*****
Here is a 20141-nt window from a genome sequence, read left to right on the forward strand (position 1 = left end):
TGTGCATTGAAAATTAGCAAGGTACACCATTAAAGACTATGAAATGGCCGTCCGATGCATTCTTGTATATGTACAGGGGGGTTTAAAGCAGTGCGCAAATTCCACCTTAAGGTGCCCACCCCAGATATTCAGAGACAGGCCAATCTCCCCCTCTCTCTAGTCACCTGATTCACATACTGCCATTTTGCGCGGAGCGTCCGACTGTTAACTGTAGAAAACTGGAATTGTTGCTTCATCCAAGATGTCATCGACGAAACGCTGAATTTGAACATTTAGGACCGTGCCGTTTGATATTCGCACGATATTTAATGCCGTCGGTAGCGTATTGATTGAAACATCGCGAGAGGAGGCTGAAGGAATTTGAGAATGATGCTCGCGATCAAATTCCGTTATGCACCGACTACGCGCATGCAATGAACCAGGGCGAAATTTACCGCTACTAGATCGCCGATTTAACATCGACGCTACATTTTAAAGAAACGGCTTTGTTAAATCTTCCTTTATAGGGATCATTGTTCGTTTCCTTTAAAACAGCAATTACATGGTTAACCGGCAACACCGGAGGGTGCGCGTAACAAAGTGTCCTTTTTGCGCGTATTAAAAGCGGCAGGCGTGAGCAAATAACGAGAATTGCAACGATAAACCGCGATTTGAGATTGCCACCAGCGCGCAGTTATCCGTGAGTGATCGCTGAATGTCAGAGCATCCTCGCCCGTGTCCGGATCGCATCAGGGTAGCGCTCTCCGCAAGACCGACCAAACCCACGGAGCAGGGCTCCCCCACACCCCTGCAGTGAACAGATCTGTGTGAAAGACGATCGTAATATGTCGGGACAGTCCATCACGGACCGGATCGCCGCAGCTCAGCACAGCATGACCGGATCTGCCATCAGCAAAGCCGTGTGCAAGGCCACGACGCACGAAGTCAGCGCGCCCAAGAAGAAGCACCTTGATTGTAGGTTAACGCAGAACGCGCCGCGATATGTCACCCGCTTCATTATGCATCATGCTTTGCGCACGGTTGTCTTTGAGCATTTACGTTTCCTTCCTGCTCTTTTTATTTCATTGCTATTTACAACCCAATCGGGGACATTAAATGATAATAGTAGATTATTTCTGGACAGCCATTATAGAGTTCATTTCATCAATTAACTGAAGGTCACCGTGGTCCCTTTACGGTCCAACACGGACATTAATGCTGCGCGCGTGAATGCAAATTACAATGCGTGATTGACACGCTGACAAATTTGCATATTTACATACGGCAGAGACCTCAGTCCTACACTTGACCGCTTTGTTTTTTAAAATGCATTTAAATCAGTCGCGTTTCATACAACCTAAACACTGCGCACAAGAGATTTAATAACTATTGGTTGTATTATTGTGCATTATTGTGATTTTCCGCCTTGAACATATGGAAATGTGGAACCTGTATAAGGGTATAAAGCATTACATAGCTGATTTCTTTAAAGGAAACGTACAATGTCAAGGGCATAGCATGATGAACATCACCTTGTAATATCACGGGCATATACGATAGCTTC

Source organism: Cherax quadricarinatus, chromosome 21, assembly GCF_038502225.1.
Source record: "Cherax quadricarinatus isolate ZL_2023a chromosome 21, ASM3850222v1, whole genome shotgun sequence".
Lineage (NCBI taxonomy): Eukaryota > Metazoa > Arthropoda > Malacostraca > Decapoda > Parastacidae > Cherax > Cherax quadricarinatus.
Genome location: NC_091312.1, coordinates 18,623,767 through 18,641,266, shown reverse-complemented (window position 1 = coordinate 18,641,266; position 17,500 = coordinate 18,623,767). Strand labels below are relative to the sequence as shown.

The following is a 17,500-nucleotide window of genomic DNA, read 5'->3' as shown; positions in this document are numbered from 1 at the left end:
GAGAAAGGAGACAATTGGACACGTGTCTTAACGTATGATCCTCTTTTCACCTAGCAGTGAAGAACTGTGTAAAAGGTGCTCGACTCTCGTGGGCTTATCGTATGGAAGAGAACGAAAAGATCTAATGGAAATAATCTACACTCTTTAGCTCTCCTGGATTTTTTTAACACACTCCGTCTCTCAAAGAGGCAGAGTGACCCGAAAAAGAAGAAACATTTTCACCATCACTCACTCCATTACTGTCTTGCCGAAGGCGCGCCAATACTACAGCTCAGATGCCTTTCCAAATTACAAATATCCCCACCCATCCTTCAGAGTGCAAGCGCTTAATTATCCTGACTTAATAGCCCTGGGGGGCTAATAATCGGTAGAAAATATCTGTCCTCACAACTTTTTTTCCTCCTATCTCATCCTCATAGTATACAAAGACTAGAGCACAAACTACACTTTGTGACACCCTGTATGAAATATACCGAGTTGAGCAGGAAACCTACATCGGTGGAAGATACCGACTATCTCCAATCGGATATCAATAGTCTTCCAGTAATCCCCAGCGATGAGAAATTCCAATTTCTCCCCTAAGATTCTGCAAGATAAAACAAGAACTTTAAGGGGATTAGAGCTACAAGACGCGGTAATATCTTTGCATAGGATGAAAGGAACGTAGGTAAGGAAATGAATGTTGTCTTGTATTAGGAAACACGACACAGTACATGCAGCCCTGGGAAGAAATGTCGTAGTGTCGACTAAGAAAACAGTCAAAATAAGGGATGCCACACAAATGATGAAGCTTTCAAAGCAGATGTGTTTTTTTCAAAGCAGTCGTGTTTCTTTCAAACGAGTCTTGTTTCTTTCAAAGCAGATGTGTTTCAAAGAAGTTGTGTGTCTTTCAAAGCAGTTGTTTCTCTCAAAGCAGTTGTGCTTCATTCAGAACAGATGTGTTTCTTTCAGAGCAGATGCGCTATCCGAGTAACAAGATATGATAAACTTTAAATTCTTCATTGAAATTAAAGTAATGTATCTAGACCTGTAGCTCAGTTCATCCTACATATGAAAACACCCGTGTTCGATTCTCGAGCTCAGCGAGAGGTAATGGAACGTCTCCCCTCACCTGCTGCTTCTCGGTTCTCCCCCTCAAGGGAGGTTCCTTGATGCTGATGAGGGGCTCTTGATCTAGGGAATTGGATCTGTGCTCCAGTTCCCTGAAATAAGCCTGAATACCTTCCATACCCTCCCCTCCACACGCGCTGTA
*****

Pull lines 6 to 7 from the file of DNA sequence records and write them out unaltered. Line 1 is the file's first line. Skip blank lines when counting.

Genome location: NC_091312.1, coordinates 18,623,767 through 18,641,266, shown reverse-complemented (window position 1 = coordinate 18,641,266; position 17,500 = coordinate 18,623,767). Strand labels below are relative to the sequence as shown.

The following is a 17,500-nucleotide window of genomic DNA, read 5'->3' as shown; positions in this document are numbered from 1 at the left end: